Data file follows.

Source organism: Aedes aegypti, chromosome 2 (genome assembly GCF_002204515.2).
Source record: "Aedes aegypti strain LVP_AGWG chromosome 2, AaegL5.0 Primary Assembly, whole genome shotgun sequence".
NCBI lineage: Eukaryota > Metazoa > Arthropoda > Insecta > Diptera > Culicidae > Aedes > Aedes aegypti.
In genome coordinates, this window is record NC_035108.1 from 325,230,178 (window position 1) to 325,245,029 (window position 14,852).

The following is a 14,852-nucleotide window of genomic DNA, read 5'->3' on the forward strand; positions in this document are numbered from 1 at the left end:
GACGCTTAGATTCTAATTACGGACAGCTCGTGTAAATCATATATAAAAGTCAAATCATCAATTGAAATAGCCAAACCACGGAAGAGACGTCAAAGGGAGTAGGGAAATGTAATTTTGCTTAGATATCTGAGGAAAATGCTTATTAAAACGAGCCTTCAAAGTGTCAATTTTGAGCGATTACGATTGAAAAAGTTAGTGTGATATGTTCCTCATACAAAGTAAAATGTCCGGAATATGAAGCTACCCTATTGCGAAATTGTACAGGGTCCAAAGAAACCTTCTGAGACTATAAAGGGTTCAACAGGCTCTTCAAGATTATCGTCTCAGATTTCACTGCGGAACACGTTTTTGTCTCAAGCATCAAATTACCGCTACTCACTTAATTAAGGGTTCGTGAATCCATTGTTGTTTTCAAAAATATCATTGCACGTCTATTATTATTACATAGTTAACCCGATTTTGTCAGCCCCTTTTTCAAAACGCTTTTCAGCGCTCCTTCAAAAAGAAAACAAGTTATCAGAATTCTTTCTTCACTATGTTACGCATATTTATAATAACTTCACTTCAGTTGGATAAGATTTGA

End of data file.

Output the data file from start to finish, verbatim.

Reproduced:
Source organism: Aedes aegypti, chromosome 2 (genome assembly GCF_002204515.2).
Source record: "Aedes aegypti strain LVP_AGWG chromosome 2, AaegL5.0 Primary Assembly, whole genome shotgun sequence".
NCBI lineage: Eukaryota > Metazoa > Arthropoda > Insecta > Diptera > Culicidae > Aedes > Aedes aegypti.
In genome coordinates, this window is record NC_035108.1 from 325,230,178 (window position 1) to 325,245,029 (window position 14,852).

The following is a 14,852-nucleotide window of genomic DNA, read 5'->3' on the forward strand; positions in this document are numbered from 1 at the left end:
GACGCTTAGATTCTAATTACGGACAGCTCGTGTAAATCATATATAAAAGTCAAATCATCAATTGAAATAGCCAAACCACGGAAGAGACGTCAAAGGGAGTAGGGAAATGTAATTTTGCTTAGATATCTGAGGAAAATGCTTATTAAAACGAGCCTTCAAAGTGTCAATTTTGAGCGATTACGATTGAAAAAGTTAGTGTGATATGTTCCTCATACAAAGTAAAATGTCCGGAATATGAAGCTACCCTATTGCGAAATTGTACAGGGTCCAAAGAAACCTTCTGAGACTATAAAGGGTTCAACAGGCTCTTCAAGATTATCGTCTCAGATTTCACTGCGGAACACGTTTTTGTCTCAAGCATCAAATTACCGCTACTCACTTAATTAAGGGTTCGTGAATCCATTGTTGTTTTCAAAAATATCATTGCACGTCTATTATTATTACATAGTTAACCCGATTTTGTCAGCCCCTTTTTCAAAACGCTTTTCAGCGCTCCTTCAAAAAGAAAACAAGTTATCAGAATTCTTTCTTCACTATGTTACGCATATTTATAATAACTTCACTTCAGTTGGATAAGATTTGA